Almost everyone involved does. It is a sense of corporate loyalty that explains Lord Howe's persistence - he has his teeth into Sir Richard's ankle, and try as he may, the bicycling judge cannot shake him off. It also accounts for the passionate, even Quixotic, defence of Mr Waldegrave mounted by Garel-Jones on this page yesterday. The feelings of hurt are real. The writers of satires about government always miss out the fierce sense of mutual loyalty and self-belief shared by ministers and senior civil servants. And without such instincts, probably, government could not carry on.

The rest of us, though, must distinguish between the pain felt by individual politicians and officials, and the attempt by the culture of government to repel any criticism from outside as ill-informed. Above all, we should be watchful for attempts to use the regrettable leaks and procedural failures of the inquiry to hide the big questions which the arms-to-Iraq story raises.

Like all the most interesting questions in politics, they are about balancing competing goods. It is good that British exporters do well; it is good that Parliament is told the truth by ministers. When these goods conflict, which should be considered the higher one? Or again: it is good that ministers protect private and necessary sources of information; it is good that innocent people are not jailed. But when it comes to the crunch, which good matters more?

We are talking here not simply about individual acts, but about public values. Reasserting those values, and rubbing the executive's nose in them, is the prime public interest in all this. It matters far more than the survival of this minister or that.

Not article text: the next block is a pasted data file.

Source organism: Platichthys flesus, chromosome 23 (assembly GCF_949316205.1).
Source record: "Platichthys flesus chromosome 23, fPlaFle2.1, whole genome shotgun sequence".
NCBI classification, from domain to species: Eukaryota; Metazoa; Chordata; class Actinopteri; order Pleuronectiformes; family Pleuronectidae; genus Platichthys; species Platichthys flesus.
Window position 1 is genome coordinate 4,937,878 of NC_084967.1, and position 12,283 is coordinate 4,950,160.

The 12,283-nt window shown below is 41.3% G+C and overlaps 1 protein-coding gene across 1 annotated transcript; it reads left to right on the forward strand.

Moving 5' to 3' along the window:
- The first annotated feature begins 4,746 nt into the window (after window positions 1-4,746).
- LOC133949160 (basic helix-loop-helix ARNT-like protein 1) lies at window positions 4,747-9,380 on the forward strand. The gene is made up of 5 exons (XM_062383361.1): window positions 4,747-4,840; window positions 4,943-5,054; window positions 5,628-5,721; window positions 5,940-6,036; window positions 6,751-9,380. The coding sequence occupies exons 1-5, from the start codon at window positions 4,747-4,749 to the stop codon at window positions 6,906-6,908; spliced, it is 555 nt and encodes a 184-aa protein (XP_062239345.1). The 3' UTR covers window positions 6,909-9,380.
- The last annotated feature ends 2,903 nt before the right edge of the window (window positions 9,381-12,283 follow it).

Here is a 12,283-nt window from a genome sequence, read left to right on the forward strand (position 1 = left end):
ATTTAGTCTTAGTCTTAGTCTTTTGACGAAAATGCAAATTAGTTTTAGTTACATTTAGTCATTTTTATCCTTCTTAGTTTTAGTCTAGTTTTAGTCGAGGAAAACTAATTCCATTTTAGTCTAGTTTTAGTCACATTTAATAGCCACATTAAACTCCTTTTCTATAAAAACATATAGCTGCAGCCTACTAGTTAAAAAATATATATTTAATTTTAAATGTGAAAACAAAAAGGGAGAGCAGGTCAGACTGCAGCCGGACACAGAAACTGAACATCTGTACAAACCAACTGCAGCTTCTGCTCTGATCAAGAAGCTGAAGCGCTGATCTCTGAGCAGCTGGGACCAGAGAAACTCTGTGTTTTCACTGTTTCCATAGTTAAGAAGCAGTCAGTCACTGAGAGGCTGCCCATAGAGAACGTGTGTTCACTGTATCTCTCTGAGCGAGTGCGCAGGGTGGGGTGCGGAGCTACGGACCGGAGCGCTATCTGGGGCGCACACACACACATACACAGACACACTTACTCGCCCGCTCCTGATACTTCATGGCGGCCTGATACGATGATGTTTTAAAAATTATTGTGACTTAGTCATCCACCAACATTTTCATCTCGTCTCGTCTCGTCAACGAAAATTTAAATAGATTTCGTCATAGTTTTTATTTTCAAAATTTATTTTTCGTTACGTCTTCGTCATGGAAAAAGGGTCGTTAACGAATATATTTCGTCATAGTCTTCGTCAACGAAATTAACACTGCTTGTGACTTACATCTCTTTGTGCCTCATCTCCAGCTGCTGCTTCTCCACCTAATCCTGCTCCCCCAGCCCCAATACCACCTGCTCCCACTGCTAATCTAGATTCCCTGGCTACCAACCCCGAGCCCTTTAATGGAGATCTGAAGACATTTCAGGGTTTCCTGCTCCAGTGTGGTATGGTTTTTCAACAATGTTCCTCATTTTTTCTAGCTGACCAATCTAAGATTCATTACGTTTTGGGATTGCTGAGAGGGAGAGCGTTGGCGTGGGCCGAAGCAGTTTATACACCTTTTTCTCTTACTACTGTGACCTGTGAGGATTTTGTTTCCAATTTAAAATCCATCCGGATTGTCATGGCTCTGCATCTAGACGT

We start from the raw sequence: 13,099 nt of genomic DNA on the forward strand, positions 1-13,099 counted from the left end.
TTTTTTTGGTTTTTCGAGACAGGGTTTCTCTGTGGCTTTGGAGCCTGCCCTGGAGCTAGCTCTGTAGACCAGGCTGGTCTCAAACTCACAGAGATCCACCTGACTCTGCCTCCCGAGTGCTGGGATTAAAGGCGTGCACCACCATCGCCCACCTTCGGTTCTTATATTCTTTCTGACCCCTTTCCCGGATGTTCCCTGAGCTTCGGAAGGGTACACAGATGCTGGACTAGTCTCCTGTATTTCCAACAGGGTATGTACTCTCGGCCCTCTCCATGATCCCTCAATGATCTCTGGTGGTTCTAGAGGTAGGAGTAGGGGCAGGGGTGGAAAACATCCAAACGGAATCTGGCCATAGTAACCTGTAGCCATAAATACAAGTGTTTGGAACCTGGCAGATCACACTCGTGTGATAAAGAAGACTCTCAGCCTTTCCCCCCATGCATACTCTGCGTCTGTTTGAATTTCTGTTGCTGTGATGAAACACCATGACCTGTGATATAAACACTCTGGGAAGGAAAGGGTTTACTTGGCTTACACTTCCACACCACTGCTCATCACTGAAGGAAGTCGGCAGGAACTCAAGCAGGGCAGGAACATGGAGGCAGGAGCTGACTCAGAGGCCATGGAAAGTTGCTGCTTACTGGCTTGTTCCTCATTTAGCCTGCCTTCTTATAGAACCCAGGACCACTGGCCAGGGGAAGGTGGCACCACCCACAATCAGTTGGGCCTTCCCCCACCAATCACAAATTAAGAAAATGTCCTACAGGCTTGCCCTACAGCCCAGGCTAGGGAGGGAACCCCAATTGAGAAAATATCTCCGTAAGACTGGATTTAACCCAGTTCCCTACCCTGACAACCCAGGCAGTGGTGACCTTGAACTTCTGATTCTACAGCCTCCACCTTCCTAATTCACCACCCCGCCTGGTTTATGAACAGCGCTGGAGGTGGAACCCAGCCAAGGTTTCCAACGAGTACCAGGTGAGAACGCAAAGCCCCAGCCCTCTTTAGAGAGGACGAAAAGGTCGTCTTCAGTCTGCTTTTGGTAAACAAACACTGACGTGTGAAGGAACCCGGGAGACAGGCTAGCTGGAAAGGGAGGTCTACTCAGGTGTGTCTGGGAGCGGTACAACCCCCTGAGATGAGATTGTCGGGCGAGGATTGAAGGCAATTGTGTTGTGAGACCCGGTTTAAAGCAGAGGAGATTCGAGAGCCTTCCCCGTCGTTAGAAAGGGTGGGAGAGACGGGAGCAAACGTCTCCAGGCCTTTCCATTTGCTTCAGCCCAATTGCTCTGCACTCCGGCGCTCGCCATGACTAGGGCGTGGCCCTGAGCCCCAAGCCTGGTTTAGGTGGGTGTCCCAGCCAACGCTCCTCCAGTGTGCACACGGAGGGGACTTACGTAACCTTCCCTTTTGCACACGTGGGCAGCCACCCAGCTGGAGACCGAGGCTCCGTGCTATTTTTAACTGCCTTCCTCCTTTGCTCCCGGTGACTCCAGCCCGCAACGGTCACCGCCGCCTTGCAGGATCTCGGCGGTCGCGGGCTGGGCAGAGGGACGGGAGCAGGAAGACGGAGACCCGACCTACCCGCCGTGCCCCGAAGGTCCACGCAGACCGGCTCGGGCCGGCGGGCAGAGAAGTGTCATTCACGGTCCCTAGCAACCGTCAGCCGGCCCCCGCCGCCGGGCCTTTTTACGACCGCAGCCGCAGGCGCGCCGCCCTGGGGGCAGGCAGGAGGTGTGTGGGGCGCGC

The problem for the ministers concerned is that their actions weren't private ones, but the actions of the state. Mr Waldegrave's conscience and the conscience of the British state were, at least for a while, the same thing. Looking at the papers that were available before Scott started work, for instance, it was clear that government policy on arms sales was changed, and that a decision was taken to say nothing to Parliament.

Mr Waldegrave, who is a thoroughly serious and public-spirited person, justified this as the flexible interpretation of policy. But if a policy of not exporting potentially lethal kit is interpreted so as to allow gun-barrels to be exported after all, then this is ''flexibility'' so extreme that it is indistinguishable from a change of policy. Or, if I'm wrong, then hopping into bed with your neighbour's wife is merely a flexible interpretation of the Seventh Commandment (a viewpoint which, come to think of it, the Church of England will surely endorse before long).

On such verbal shadings and cultural arguments individual ministers and officials will be judged, not by Sir Richard, but by Downing Street and, in due course, by the voters. Mr Waldegrave has been meticulous about refusing to defend himself through the media. The Prime Minister is biding his time, too; but I would be surprised if he did not criticise the conduct of the inquiry when it eventually reports.

If that leads him to reject it as impertinent and misguided, then the backlash will have triumphantly succeeded - and public cynicism will be powerfully reinforced. Whitehall has been worried sick about the inquiry from day one; and has been looking for reasons to discredit it from day two. That doesn't mean the criticisms are invalid, but it ought to make us very suspicious about attempts to elevate failures in its proceedings into a generalised attack on the inquiry itself.

The counter-attack on Scott is clattering along in crusading and increasingly aggressive spirit. Well, it's up to them, but I think the Conservative politicians involved should be very careful. If they make this a test of credibility - theirs against the judge's - they will lose. For the underlying suspicion of the executive which provoked the inquiry back in 1992 is still as forcibly present today.